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I would like to store a local copy of my EBS AMIs for safekeeping/piece of mind, but this does not seem to be very straight-forward.

The only way I have come across is to convert the EBS AMI to instance-store/S3 'format', bundling it and uploading it to S3 as describe in the link, and then downloading it via an s3 browser.

Then, when I want to re-upload, I will have to convert back to EBS via something like this:

I am not entirely sure this method will even work as desired. Is it incorrect, and is there a better alternative? Is it possible to download an AMI from an s3 non 'user-visible' bucket?

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The only AMI's you can download are ones you uploaded. If you created an AMI, with an existing public AMI, the software running on it may not be licensed to run outside of ec2. – datasage Jul 15 '13 at 19:10
@datasage - thanks for your response. Does this mean that the above approach will not work, or is just not advisable? I have seen the topic discussed before, like here – marked Jul 15 '13 at 19:33
@datasage - Do Amazon offer some sort of archived storage for AMIs? Also, do you know if this feature caters specifically for the platforms mentioned? Any info you can offer is great! Many thanks – marked Jul 15 '13 at 19:35
Instead of trying to archive AMI's you may want to instead look at keeping build scripts to allow a machine to be automatically configured the way you need, whether its on ec2 or not. Look at tools like chef and puppet for this. – datasage Jul 15 '13 at 21:26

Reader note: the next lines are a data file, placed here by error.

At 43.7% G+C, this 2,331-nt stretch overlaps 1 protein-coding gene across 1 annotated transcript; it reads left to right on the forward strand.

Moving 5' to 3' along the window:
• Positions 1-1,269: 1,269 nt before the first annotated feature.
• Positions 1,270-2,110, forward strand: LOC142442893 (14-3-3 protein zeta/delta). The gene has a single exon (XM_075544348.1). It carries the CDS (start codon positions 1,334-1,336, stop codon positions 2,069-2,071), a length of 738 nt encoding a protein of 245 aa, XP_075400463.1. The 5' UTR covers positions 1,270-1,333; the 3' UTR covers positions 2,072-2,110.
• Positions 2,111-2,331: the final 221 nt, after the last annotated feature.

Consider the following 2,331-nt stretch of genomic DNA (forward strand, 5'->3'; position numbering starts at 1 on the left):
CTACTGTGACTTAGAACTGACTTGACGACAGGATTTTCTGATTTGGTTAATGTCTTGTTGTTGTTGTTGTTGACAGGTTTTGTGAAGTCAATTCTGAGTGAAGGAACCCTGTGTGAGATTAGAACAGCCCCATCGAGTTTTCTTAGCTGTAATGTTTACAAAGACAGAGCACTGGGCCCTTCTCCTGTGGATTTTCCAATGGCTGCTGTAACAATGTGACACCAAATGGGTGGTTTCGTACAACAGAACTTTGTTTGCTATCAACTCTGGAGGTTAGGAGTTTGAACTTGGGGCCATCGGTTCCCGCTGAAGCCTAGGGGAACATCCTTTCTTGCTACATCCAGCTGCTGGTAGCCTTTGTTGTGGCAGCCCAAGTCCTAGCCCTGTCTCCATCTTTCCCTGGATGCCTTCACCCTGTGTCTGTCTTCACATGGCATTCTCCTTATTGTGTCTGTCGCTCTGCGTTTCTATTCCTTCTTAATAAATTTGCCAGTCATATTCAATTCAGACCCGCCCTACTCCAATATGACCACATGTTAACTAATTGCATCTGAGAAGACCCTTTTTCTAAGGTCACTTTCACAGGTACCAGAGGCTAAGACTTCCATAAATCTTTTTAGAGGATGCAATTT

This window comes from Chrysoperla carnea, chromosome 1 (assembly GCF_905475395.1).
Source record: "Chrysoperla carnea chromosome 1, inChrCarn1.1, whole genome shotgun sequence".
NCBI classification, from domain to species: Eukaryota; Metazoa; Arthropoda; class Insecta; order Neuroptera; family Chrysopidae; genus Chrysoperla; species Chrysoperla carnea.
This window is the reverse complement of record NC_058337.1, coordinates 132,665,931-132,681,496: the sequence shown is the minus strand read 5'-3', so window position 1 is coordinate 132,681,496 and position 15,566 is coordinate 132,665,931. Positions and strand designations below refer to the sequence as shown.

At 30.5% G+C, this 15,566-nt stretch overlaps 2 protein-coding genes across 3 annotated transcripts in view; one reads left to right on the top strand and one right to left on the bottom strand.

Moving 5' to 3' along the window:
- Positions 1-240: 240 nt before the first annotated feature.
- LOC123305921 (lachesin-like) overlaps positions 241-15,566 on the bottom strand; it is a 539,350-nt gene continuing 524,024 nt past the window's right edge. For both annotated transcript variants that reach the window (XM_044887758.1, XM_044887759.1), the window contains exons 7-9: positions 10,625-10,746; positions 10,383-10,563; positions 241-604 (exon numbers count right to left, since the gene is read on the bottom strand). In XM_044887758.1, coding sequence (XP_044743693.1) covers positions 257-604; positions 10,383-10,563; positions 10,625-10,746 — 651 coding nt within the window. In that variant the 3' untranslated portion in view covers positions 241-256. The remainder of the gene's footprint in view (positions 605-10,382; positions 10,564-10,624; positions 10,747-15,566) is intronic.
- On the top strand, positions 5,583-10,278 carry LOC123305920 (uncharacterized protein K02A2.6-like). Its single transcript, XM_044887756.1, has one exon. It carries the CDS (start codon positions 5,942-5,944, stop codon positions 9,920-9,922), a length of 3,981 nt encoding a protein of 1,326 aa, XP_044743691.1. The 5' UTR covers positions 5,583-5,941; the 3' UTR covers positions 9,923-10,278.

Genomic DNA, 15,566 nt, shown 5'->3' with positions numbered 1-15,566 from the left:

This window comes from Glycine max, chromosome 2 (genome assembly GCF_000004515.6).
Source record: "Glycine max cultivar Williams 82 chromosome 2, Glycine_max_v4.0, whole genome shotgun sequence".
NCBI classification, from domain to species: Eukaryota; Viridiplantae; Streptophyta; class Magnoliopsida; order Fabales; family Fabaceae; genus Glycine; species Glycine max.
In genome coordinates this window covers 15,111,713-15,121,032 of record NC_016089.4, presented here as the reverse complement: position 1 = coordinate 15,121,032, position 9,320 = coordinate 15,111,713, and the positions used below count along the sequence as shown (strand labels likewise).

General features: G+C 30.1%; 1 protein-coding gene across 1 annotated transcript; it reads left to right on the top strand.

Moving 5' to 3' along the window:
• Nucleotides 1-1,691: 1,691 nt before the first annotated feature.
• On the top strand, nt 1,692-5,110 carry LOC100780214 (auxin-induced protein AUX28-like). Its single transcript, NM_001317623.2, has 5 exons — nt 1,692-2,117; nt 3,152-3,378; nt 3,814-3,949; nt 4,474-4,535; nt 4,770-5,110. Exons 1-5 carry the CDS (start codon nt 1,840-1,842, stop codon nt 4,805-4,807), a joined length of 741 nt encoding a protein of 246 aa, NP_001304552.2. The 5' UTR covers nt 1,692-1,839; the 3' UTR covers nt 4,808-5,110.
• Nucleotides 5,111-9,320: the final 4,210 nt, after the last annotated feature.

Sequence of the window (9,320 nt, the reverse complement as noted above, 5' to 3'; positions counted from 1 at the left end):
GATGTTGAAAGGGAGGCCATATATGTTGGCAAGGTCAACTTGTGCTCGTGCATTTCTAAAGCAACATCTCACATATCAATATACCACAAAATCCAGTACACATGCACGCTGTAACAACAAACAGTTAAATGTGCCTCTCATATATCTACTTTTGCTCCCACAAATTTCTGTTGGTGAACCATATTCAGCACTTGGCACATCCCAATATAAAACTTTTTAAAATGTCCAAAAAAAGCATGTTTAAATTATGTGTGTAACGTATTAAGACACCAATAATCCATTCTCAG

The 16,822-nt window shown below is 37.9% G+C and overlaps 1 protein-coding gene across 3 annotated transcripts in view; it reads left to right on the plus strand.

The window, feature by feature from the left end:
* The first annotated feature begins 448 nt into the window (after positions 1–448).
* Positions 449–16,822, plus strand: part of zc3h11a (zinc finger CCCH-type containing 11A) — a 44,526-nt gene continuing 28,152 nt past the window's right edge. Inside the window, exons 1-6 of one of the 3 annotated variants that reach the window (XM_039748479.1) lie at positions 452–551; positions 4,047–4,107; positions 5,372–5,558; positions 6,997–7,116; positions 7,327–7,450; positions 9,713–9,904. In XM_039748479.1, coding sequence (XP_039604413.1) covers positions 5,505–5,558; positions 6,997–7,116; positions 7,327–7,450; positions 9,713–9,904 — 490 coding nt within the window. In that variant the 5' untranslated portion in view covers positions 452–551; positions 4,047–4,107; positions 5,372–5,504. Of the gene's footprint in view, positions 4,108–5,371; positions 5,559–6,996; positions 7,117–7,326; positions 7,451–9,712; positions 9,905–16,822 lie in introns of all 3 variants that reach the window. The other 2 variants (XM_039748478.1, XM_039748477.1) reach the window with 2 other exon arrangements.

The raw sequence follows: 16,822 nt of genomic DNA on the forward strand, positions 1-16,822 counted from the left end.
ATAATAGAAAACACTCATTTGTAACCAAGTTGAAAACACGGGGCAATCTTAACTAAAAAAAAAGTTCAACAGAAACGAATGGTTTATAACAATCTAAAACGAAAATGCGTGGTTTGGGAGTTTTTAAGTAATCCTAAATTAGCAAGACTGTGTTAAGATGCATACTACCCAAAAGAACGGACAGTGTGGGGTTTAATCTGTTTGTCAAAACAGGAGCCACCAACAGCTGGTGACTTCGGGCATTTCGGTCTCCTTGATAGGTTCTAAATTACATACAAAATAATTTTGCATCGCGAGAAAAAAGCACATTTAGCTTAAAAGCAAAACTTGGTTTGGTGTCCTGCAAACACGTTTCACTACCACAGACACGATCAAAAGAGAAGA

thanks @datasage I will look into those tools, interesting. I found this possible solution, however it is quite old, do you know if this will work with EBS AMIs Can you bundle EBS images up to s3? Thanks for your patience! – marked Jul 16 '13 at 14:03

2 Answers 2

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Can confirm that this indeed works, if a little inconvenient. Third party tool required to download from non user-visible s3 buckets. s3browser/bucket explorer should do.

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Any idea how you did this? – abarax Mar 17 '14 at 23:42

Not sure that keeping an AMI on premise is a useful strategy: it would only be useful if you could launch a virtual machine out of it outside of AWS. As long as you rely on AWS, you should assume that AMI’s and snapshots are kept safe in S3. You can always copy to another region or even store in another account. Copy backup outside of AWS make sense more for the data (like DB dump or files and folders) and not the entire AMI.

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